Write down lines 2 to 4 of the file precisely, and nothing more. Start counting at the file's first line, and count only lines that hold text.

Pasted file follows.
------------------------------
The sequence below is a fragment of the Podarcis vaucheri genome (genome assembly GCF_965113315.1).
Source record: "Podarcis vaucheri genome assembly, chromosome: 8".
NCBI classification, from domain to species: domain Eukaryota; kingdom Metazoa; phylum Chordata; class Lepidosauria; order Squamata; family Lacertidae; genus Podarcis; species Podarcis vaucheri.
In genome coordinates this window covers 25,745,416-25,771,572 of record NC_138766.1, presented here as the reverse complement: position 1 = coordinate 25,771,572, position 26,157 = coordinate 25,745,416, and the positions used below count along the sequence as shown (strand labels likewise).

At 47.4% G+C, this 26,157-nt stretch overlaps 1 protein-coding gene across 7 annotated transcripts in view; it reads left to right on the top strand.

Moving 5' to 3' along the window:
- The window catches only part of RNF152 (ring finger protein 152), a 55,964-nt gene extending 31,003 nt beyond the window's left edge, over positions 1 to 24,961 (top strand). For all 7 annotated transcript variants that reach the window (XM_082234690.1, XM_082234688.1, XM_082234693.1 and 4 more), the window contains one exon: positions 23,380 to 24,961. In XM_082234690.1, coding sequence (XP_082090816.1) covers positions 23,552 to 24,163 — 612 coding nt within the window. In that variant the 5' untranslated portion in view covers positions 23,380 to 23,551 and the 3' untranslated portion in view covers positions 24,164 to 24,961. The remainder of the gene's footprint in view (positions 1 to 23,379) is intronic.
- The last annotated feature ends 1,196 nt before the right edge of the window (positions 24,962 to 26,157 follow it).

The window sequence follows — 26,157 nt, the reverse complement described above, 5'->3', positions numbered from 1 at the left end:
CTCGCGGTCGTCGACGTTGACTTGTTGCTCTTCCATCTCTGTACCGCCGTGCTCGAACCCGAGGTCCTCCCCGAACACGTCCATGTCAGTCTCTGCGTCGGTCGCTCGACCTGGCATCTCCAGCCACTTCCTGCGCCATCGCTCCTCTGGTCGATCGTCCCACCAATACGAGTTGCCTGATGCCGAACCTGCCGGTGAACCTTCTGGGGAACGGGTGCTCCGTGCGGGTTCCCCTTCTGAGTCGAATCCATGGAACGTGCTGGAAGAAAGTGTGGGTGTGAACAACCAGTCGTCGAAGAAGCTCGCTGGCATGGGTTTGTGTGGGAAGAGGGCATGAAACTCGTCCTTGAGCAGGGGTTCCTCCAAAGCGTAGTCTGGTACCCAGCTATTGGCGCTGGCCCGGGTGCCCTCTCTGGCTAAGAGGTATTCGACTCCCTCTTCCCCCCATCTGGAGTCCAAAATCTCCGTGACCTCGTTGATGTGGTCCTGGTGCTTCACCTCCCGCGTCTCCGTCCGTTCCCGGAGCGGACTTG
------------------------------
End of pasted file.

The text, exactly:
Source record: "Podarcis vaucheri genome assembly, chromosome: 8".
NCBI classification, from domain to species: domain Eukaryota; kingdom Metazoa; phylum Chordata; class Lepidosauria; order Squamata; family Lacertidae; genus Podarcis; species Podarcis vaucheri.
In genome coordinates this window covers 25,745,416-25,771,572 of record NC_138766.1, presented here as the reverse complement: position 1 = coordinate 25,771,572, position 26,157 = coordinate 25,745,416, and the positions used below count along the sequence as shown (strand labels likewise).